Monday, September 05, 2005

To Trust Or Not To Trust The Maoists

Do I personally trust the Maoists? I don't have to. I do business with the Maoists. I look at their public words and actions. I have measurement points. I have marks. There are stepping stones they can step on to earn my trust. It is step by step and it is always measurable.

Between a Maoist outfit that is at war with the state and one that has declared an unilateral ceasefire, I trust the later about ten times more. They earned it.

What should the state do? The state should reciprocate. It should declare its own three month long ceasefire. And then it should go one step further. The state should say, we are concerned this ceasefire is a tactical military move on the part of the Maoists. They are only doing it so as to recuperate and rest and gather strength, so they can attack us even more fiercely at the end of those three months. And so we request the international human rights monitors to be allowed access to all their military installations to make sure this is not the lull before the storm, that instead this indeed is a ceasefire. And we will offer the same to those monitors.

Now that would be a proactive approach. And if the state were to do that, then I would give the state the benefit of doubt, that these indeed are people who want peace for the country, but are careful not to get outsmarted by the Maoists.

But instead the words and actions of the regime since the announcement of the ceasefire makes me feel I do not trust the regime. These are not people who want peace. These are people who want a continued low intensity civil war in the country so they can keep on in power for as long as possible.

Prove me wrong later with your 20/20 hindsight, but my reading of the situation is I do trust the Maoists. I think their call for a ceasefire is genuine. They intend to seek a permanent peace during these three months. But they will not be humiliated, that's for sure. They were humiliated during every prior peace talk.

The Maoists came out saying they do not wish to hold talks with the regime. I don't blame them for that. It is the regime which has said that, that they do not want to hold talks with the Maoists. The Maoists have said the only way they will talk with the government is if it were to revert back to the pre 2/1 era in terms of fundamental rights. I agree with the rights part 110%.

The regime has warned the Maoists they will be militarily defeated or they could surrender. The Maoists in turn have warned a higher level offensive than ever before.

I don't agree with this back and forth at all. But do I understand it? Yes, what is going on is called action-reaction. You can not put all the blame on the Maoists.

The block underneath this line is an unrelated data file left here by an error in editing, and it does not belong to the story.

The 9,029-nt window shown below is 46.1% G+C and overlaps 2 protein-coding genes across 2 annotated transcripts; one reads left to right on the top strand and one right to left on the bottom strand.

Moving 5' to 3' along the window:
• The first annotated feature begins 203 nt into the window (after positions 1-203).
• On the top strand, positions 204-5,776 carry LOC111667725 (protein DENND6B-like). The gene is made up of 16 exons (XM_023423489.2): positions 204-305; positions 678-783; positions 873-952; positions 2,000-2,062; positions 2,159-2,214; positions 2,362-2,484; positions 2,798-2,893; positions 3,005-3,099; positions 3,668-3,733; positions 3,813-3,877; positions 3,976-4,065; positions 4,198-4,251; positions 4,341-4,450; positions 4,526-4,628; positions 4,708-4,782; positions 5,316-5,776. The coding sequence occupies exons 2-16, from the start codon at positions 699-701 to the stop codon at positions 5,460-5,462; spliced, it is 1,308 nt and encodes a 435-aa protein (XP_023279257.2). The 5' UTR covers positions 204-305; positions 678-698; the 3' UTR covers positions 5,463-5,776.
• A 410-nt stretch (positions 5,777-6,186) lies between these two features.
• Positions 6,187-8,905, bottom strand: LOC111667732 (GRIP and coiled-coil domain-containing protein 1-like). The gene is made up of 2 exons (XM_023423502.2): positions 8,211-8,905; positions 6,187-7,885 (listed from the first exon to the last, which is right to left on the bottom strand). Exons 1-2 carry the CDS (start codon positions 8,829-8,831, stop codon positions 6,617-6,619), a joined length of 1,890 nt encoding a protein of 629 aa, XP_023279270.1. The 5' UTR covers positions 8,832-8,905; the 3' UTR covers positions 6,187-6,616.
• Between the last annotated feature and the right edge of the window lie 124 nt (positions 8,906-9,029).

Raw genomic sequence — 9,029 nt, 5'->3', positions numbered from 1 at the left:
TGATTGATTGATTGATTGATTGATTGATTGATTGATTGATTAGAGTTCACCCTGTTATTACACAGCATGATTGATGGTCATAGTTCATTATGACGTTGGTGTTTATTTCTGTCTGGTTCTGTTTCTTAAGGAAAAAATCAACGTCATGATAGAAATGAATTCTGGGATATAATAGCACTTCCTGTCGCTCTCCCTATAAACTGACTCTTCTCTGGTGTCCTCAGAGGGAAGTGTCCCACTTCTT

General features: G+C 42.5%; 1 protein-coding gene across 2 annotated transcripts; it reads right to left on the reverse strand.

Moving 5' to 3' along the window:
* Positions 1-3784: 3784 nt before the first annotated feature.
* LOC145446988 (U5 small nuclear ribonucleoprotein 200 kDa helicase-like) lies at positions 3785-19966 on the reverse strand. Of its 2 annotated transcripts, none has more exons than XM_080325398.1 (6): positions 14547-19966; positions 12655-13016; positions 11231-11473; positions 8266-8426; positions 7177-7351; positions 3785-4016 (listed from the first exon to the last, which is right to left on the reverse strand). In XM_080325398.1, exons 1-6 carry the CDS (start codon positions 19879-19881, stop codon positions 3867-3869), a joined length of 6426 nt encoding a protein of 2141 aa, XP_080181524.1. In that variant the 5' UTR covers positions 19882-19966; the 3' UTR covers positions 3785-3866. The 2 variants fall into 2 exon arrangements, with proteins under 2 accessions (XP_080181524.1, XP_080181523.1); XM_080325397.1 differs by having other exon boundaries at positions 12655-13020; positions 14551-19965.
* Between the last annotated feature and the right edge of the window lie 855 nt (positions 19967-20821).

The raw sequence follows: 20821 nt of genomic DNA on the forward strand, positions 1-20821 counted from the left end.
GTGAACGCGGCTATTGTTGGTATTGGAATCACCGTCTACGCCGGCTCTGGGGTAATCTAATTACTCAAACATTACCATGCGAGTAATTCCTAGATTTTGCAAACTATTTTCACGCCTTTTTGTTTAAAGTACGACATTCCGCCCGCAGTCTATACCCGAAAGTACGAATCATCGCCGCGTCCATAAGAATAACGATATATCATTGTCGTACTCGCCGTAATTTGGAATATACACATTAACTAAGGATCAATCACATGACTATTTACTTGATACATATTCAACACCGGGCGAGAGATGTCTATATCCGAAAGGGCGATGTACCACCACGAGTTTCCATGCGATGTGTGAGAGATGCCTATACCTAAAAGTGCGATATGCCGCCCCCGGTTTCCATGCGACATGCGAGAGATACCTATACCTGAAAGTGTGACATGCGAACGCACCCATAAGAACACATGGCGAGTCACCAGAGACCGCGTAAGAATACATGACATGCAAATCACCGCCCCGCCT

Just like I don't trust or distrust the Maoists, I go by their public words and actions, the same applies to the regime. I go by their public words and actions. And I don't like what I see.

It's not too late even now. Reciprocate.

So that the military aspect of the civil war is brought to a halt, and so the focus can shift to the political part of it. That is the only way. There is no other way. It is a political solution now, or a year from now, or two years from now. It is not going to be a military solution. So why postpone it and put the country through the pain?

The regime still has the opportunity to engage the Maoists as long as the intent is to engage them in a respectful dialogue. Here is how that dialogue would go:

Maoists: We want a roundtable conference of the three forces, and an interim government of the same. That interim government takes the country through a Constituent Assembly.

Regime: Agreed. But before that can happen we want the country to have a single army. No RNA, PLA business.

Maoists: Agreed.

This is how.

If it goes this way, the monarchy could still be saved. I mean, the country should continue to be at civil war just because an absolute monarch is totally incapable of bringing peace, is that what? The very reason the country is at war is because an absolute monarch is in charge.

Your Majesty, you are the problem.

This is still not too late. The king could still save the monarchy. And it is still possible noone ends up at the Hague. And it is still possible to have a transition period that does not punish members of the current regime.

But time is running out fast.

The regime needs to react to the ceasefire positively and seize the initiative from the Maoists.

Prakash Karat has come out saying the days of the monarchy in Nepal are over. Karat is one of the smartest individuals active in Indian politics today. That is a Prime Minister in waiting. His words carry a lot of weight.

But I still think the king has a little bit of time left. He could still save the day.

Think in steps.

Step 1: Realize there is no military solution. And the longer you persist at the military solution option, more isolated you get from the international community as well the Nepali democrats.

Step 2: Respond positively and creatively to the ceasefire. Go for the respectful political dialogue option.

That is it. To change one's political stand from what it was six months ago because circumstances have changed is not the act of an individual who lacks resolve, that is the move of a person who looks at political reality on a daily basis and faces it as is. Human affairs are much more complicated than the weather, and noone has found a way yet to predict the weather. Peace is the act of a brave person. Only cowards fight mindlessly.

Otherwise the Supreme Court is closing in on the king. The democrats are. The global community is. The Maoists are. The people are. And rats will jump off the ship also later in the game.

In The News
  • Govt doubts Maoists’ sincerity behind truce call NepalNews The government spokesperson’s statement came after a marathon emergency meeting of the Council of Ministers under the chairmanship of His Majesty King Gyanendra on Sunday to discuss the Maoist announcement.
  • India concerned over recent political developments
  • Over dozen oppn leaders arrested in protest rallies in Kathmandu Demonstrations still continue in areas
  • Ceasefire a positive development: NHRC
  • No word as yet regarding the royal visit NepalNews Nepali authorities are refraining from making comments on the royal visit. ...... an official at the Royal Palace Press Secretariat said he did not haveGovt doubts Maoists’ sincerity behind truce call any details about the proposed visit. He advised us to contact the Foreign Ministry instead....... A senior Foreign Ministry official told Nepalnews Monday afternoon that he had not heard anything about the royal visit as yet....... The government has already allocated budget for the royal trip......